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Associated Press
Actress-director Jodie Foster’s speech after receiving the Cecil B. DeMille Award during the Golden Globes Awards on Sunday night had the audience on the edge of their seats.

Foster speech amazes gays

Most cheer, but a few voice reservations

– Was it a proud revelation, or an impassioned case for privacy? A coming-out speech, or a why-should-I-come-out speech? Too little and too late or just enough?

Jodie Foster’s rambling, fascinating and intensely personal remarks at the Golden Globes were not merely the water-cooler moment of the ceremony. They were a big moment for the gay community, and many advocates – though not all – were cheering her Monday for finally referring publicly to her sexual orientation, albeit in her own particular way.

“She is to be congratulated, no matter how awkward or inarticulate it may have seemed to some. It took an awful lot of courage,” said Fred Sainz of the Human Rights Campaign, a national gay rights group.

The moment that Foster, a 50-year-old Oscar winner for “The Silence of the Lambs” and “The Accused,” took the stage to accept the Cecil B. DeMille Lifetime Achievement Award, it was clear she wasn’t going to give a run-of-the-mill speech. The huge roomful of TV and movie stars fell rapt with attention.

“I guess I have a sudden urge to say something that I’ve never really been able to air in public,” said the actress and director, long known for being fiercely private. She suggested she had something to say that would make her publicist nervous.

“But, you know, I’m just going to put it out there, right? Loud and proud, right? So I’m going to need your support on this,” she said. Then, after a pause: “I am single.”

After some laughter, she added: “Seriously, I hope that you’re not disappointed that there won’t be a big coming-out speech tonight because I already did my coming-out about a thousand years ago back in the Stone Age.”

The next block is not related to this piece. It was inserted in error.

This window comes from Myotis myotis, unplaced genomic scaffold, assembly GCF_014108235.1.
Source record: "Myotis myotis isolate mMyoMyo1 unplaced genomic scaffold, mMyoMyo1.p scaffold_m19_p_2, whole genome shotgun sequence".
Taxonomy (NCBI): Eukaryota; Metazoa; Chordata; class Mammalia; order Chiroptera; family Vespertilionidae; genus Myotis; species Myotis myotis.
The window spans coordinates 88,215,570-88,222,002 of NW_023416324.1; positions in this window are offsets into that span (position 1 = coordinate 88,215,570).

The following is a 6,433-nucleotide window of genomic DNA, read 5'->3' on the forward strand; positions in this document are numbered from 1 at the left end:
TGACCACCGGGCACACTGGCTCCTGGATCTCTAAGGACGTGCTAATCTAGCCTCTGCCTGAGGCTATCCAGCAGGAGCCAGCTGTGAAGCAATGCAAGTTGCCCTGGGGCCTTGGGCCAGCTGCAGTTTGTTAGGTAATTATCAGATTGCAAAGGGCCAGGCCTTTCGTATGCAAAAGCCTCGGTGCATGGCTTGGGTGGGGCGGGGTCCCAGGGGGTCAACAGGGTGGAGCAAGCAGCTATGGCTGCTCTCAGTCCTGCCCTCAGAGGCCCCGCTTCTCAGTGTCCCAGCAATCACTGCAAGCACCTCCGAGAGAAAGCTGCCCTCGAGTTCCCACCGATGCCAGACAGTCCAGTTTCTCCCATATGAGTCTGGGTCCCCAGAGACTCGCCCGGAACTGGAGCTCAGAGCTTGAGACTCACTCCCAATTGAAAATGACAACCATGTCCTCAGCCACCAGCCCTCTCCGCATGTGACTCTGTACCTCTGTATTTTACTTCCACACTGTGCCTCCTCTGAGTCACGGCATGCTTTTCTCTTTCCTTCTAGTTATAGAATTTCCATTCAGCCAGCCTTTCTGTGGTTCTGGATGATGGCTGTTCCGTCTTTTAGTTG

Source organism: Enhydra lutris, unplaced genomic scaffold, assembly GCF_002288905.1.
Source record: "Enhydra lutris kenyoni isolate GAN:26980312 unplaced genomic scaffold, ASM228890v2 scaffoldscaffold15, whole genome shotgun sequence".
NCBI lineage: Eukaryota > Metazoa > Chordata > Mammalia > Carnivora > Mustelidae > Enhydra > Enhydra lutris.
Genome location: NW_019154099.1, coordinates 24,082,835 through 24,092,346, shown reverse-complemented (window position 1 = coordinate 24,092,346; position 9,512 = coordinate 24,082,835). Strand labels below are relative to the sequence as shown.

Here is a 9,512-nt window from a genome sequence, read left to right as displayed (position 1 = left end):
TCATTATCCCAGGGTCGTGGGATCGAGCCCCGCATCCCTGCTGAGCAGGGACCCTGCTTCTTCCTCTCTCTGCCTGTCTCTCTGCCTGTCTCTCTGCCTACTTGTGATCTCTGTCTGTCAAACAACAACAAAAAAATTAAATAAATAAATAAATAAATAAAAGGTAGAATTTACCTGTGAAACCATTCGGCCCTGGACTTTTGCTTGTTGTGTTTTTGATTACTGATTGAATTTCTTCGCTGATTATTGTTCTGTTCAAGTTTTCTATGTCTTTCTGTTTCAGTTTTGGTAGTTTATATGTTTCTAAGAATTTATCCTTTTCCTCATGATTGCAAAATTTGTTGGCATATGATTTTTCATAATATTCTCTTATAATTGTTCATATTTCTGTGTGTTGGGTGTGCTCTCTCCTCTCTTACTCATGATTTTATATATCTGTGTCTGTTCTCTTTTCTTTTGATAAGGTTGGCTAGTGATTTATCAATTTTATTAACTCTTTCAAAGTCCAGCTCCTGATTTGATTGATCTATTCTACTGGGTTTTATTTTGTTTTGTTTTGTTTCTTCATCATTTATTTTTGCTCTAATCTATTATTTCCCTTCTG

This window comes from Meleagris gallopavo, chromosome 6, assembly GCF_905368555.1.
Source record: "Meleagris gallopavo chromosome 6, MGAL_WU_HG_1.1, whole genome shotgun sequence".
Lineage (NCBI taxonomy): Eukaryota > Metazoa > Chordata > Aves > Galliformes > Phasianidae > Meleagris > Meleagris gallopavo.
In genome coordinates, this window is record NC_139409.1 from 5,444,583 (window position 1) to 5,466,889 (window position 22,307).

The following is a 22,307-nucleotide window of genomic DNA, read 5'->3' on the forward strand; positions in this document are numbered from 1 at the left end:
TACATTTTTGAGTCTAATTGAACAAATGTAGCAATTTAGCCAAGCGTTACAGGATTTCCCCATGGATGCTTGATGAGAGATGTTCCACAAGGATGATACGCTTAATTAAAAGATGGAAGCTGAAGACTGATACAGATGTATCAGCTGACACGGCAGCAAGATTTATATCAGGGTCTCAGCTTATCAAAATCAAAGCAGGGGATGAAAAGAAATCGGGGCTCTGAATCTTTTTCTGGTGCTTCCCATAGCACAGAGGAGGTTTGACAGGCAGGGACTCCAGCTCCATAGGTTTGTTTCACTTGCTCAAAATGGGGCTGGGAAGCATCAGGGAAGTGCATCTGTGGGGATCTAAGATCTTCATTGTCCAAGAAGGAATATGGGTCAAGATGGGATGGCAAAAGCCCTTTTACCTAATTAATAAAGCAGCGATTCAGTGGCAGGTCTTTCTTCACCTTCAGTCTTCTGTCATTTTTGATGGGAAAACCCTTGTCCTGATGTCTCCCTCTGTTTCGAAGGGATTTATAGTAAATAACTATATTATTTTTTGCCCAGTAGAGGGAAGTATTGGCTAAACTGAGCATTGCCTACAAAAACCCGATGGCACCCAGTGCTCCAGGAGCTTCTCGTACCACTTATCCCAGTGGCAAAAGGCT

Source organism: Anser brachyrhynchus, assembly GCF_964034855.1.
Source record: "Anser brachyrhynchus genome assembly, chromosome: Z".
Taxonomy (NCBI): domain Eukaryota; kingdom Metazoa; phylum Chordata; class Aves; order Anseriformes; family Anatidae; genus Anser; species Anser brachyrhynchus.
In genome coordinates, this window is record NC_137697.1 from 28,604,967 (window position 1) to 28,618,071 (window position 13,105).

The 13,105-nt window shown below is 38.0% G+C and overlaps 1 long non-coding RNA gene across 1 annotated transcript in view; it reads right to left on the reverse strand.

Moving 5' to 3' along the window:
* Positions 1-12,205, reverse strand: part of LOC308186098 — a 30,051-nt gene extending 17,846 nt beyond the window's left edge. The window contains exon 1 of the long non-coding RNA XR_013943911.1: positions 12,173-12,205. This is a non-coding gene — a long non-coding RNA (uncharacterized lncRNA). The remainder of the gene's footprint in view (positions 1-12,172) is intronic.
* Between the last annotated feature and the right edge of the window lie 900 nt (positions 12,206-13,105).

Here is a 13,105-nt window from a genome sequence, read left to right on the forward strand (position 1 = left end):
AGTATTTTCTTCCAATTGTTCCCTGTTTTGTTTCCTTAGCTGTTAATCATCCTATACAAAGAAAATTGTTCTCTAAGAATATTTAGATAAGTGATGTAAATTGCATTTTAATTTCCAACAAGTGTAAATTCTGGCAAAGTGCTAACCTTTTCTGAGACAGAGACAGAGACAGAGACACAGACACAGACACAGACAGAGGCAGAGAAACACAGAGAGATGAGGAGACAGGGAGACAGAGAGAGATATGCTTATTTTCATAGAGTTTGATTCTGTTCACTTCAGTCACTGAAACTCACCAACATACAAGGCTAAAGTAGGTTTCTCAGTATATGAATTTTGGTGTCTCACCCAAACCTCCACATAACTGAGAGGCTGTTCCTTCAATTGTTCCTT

And then, more defiantly: “If you had been a public figure from the time that you were a toddler, if you’d had to fight for a life that felt real and honest and normal against all odds, then maybe you, too, might value privacy above all else.”

The privacy argument has come up in other recent instances of celebrities coming out. Last summer, CNN journalist Anderson Cooper confirmed he is gay after years of reluctance to go public.

Soon after, when pioneering astronaut Sally Ride died, her orientation was disclosed posthumously in an obituary she wrote with her partner of 27 years, Tam O’Shaughnessy.

On The Huffington Post’s “Gay Voices” page Monday, entertainment writer Deb Baer called Foster a “coward” and said she “could have helped millions of people by coming out years ago.”

The editor of “Gay Voices,” Noah Michelson, said Baer’s view was in the minority – most of his site’s followers were happy with Foster’s action, he noted – but that he himself had problems with her speech.

“She did it with a sort of bitterness, a hesitation,” he said. “It was almost like she was being pulled out of the closet, like she had to do it.”

It didn’t really matter, he said, that Foster was an intensely private person.

“I do think queer people who are famous should be out,” he said. “I have the same expectations of all people who are famous. People forget that gay kids today are still killing themselves. So we are not at a place where it doesn’t matter whether people come out or not.”

But Wilson Cruz, a former TV actor who came out publicly at 19 – he’s now 39 – and is a spokesman at GLAAD, the Gay & Lesbian Alliance Against Defamation, said he viewed the situation as more complicated.

At first, he had posted a comment critical of Foster on Facebook. He spoke to The Associated Press after further reflection.

He added that Foster “has a level of stardom that I cannot imagine, so I can’t imagine the pressure. She also has children that she had to think about. She came out when she was ready. She did it her way.”